Cavalier Attitude? Don’t Write Off the Boston Celtics Just Yet

We’re right there. We shot 37 percent and we’re still in the game. With our home crowd and energy there for us, we can get the next one. We’ve got to get this next game. It’s a must-win for us. “ – Isaiah Thomas

Game 3 of the Eastern Conference playoff series against the Cleveland Cavaliers will be a must win for the Boston Celtics — that much is obvious. Point guard Isaiah Thomas stating that the Celtics are “right there” is a little more controversial, but he’s not wrong.

We are witnessing the progression of a best-of-seven series. The Celtics fixed a few of their issues from Game 1 to Game 2, and it showed. Cleveland’s talent won out again, and in all likelihood that talent will propel the Cavaliers into the next round, but that doesn’t mean the Celtics can’t take a game or two before that happens.

There seems to be a pretty obvious correlation between the Celtics’ ability to keep the Cavaliers off the glass, and their ability to keep the game within reach. Rebounding was always going to be an issue for the Celtics in this series. The Cavaliers have obvious rebounding and size advantages, but in the first half of Game 2 on Tuesday, the Celtics were matching the Cavaliers rebound for rebound. It got away from them in the second half, but if they needed any further proof that consistent boxing out is necessary, head coach Brad Stevens should show them how the first half of Game 2 played out. The point being, the Celtics’ rebounding issue is fixable, or at the very least, manageable for stretches of time. Despite Cleveland’s advantage, it doesn’t have to be debilitating for Boston.

The Celtics produced a much stronger defensive performance in Game 2, as Brad Stevens noted in his postgame press conference. In Game 1, the Celtics primarily used Marcus Smart on Kyrie Irving. Smart did a respectable job on Irving, but Kyrie still sunk tough shot after tough shot.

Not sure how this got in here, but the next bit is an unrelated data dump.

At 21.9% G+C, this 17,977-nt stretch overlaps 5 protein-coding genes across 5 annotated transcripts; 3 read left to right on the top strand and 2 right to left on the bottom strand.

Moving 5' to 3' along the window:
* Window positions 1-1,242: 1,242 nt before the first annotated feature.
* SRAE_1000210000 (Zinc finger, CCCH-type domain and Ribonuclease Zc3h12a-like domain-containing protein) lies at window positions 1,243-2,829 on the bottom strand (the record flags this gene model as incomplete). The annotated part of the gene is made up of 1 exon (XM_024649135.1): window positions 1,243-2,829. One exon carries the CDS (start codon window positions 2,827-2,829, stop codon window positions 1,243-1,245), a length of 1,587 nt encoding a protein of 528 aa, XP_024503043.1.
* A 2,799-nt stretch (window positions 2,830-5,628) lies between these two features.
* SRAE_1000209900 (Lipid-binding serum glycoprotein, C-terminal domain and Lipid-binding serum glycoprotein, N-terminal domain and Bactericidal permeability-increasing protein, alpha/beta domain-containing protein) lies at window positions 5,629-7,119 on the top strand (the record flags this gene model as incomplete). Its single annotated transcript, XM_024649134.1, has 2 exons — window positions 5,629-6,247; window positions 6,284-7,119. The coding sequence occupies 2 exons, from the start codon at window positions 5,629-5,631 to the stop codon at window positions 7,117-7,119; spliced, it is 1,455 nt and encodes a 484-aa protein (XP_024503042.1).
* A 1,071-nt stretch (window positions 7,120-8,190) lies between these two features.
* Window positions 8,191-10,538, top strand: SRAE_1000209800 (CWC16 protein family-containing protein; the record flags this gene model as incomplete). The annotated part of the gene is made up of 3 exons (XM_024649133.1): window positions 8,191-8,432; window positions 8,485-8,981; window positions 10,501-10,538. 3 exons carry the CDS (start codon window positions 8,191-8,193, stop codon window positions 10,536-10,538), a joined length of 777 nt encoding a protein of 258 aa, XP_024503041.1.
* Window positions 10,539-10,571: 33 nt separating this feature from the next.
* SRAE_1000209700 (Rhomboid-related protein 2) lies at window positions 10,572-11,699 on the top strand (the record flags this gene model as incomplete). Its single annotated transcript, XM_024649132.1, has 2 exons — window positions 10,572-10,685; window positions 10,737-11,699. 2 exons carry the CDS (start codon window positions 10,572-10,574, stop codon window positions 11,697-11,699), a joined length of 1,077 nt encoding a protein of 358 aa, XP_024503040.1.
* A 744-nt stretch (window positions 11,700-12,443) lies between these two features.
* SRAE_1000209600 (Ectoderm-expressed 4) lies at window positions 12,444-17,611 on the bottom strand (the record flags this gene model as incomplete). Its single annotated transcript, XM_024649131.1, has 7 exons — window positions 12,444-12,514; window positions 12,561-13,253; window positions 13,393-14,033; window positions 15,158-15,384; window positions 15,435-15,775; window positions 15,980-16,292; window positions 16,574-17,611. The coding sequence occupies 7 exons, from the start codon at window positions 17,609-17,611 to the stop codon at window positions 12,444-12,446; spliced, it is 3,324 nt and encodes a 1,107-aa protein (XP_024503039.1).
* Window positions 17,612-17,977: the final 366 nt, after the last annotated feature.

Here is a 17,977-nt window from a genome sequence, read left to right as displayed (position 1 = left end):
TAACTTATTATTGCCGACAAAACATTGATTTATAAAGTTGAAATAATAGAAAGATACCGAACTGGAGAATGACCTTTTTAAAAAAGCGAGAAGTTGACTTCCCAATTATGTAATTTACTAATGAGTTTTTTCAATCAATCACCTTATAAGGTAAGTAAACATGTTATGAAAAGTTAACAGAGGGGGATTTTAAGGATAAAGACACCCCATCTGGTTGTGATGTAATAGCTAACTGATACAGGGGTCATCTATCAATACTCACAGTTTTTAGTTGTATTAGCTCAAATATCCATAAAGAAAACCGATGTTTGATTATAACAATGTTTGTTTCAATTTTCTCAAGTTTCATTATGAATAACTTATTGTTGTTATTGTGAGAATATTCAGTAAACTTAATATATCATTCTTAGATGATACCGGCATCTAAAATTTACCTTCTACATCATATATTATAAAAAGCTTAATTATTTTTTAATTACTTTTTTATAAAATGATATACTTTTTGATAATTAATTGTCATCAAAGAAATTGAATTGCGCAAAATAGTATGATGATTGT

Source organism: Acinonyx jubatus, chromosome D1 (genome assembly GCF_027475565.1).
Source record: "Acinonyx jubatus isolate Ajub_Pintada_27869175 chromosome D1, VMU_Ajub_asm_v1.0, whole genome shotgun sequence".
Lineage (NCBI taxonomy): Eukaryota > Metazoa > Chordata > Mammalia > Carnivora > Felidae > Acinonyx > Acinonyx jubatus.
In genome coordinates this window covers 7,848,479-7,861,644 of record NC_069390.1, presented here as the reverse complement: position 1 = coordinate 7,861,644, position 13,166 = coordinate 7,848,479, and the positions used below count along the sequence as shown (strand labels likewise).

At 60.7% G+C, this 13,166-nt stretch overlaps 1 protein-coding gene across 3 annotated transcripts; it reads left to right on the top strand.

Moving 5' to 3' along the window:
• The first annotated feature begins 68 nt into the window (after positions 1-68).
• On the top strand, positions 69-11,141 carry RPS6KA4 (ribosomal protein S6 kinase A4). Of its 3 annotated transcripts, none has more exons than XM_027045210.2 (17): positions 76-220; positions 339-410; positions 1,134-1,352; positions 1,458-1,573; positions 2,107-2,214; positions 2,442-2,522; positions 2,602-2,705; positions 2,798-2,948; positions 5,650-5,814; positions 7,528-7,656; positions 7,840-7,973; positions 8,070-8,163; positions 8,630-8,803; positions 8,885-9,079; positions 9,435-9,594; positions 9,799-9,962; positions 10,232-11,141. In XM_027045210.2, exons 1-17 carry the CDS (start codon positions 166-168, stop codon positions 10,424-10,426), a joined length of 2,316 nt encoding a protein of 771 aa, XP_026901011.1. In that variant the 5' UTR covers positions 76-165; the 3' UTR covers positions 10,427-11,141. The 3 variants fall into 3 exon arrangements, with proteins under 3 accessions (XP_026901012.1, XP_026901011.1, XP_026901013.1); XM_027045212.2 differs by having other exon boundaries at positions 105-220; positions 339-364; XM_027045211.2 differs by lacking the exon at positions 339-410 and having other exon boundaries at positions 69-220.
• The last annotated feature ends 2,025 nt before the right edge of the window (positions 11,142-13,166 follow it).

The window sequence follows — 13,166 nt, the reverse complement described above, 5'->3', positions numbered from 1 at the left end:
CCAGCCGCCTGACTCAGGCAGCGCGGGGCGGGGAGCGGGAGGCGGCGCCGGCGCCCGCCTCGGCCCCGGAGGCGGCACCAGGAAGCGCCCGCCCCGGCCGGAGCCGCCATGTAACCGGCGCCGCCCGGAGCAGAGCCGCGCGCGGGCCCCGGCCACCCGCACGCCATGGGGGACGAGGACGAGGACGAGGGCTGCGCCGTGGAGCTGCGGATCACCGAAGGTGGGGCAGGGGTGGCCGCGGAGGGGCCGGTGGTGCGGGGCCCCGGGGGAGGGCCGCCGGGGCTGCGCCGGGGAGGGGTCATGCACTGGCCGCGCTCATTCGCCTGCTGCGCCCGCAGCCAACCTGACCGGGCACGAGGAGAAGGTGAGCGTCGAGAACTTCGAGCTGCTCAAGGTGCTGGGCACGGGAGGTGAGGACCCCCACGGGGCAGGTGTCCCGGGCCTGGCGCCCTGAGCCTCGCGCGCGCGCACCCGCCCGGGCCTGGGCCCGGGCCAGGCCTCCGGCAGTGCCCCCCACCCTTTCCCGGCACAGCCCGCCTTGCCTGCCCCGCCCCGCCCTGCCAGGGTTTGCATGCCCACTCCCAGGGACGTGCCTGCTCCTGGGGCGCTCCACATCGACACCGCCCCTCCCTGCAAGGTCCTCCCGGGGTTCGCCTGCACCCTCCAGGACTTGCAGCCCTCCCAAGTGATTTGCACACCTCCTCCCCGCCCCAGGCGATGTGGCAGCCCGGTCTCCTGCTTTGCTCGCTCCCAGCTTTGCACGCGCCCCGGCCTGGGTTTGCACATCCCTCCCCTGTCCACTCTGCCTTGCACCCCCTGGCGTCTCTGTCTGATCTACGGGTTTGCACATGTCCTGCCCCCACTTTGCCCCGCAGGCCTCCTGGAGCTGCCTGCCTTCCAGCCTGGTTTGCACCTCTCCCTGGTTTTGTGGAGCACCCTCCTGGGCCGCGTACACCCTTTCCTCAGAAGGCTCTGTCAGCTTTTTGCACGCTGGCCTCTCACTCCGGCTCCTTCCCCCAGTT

We saw a lot more of Avery Bradley on Irving in Game 2, and there was a noticeable uptick in defensive aggression. Bradley is a physical, hands-on defender. That can get him into trouble at times, but it was a gamble worth making for Stevens and the Celtics.

Bradley shot poorly for the second straight game, which makes Stevens’ decision to let him hound Irving for 30 minutes a lot easier to swallow. If Bradley isn’t shooting particularly well, it’s worth risking potential foul trouble if it results in making Irving uncomfortable, and I thought that’s exactly what happened.

In Game 2, the Celtics’ inability to score in the second half — coupled with LeBron James’ 15-point fourth quarter — requires Stevens’ attention heading into Game 3.

There is only so much you can do against a player like James. The combination of Evan Turner, Jae Crowder, and Jonas Jerebko has done an admirable job on LeBron, but I don’t think Stevens is going to find a LeBron James solution. Great players make great plays regardless of circumstances.

The Celtics can and will make offensive adjustments. It would help if some of their colder players, namely Bradley and Turner, can find their shots in Boston. I’m not ruling that out, either. Both have been solid contributors for Stevens this season, but haven’t been offensive threats against Cleveland thus far.

Game 2 was close enough that you could boil the result down to a few different key instances that, depending on home court, could have gone either way. Two fourth-quarter personal foul calls against Bradley immediately come to mind. He was called for a tough reach-in foul with about four minutes left, but the shooting foul call made by Bennett Salvatore on a fadeaway Kyrie Irving jumper was even more egregious. You can see Irving collapse to the ground under his own leg upon landing, but Salvatore bailed him out. It happens.

The officiating for most of this series has been fine. You could probably point out a few missed calls for both teams, but these kinds of questionable-at-best foul calls should go the Celtics’ way in Boston.

The upshot is, the Celtics are trending in the right direction. They have home court and a solid blueprint to follow; with a little fine-tuning, a Game 3 victory is achievable.

While most might view any Celtics win as futile, this is a huge team-building opportunity for Boston. Is there a difference between Cleveland winning in 4 games, as opposed to 6? Yes, absolutely.

The Celtics were not supposed to be here. That is sort of the point. What they are doing is special precisely because no one expected this from them.

If they can push Cleveland to six games, that would rate as a special accomplishment as well. Thursday night, we’ll see if pro basketball’s most storied franchise can create a moment that might mark the beginning of another prosperous era.

About Tony Xypteras

Tony Xypteras writes about basketball on the Internet. You can find him there. @TonyXypteras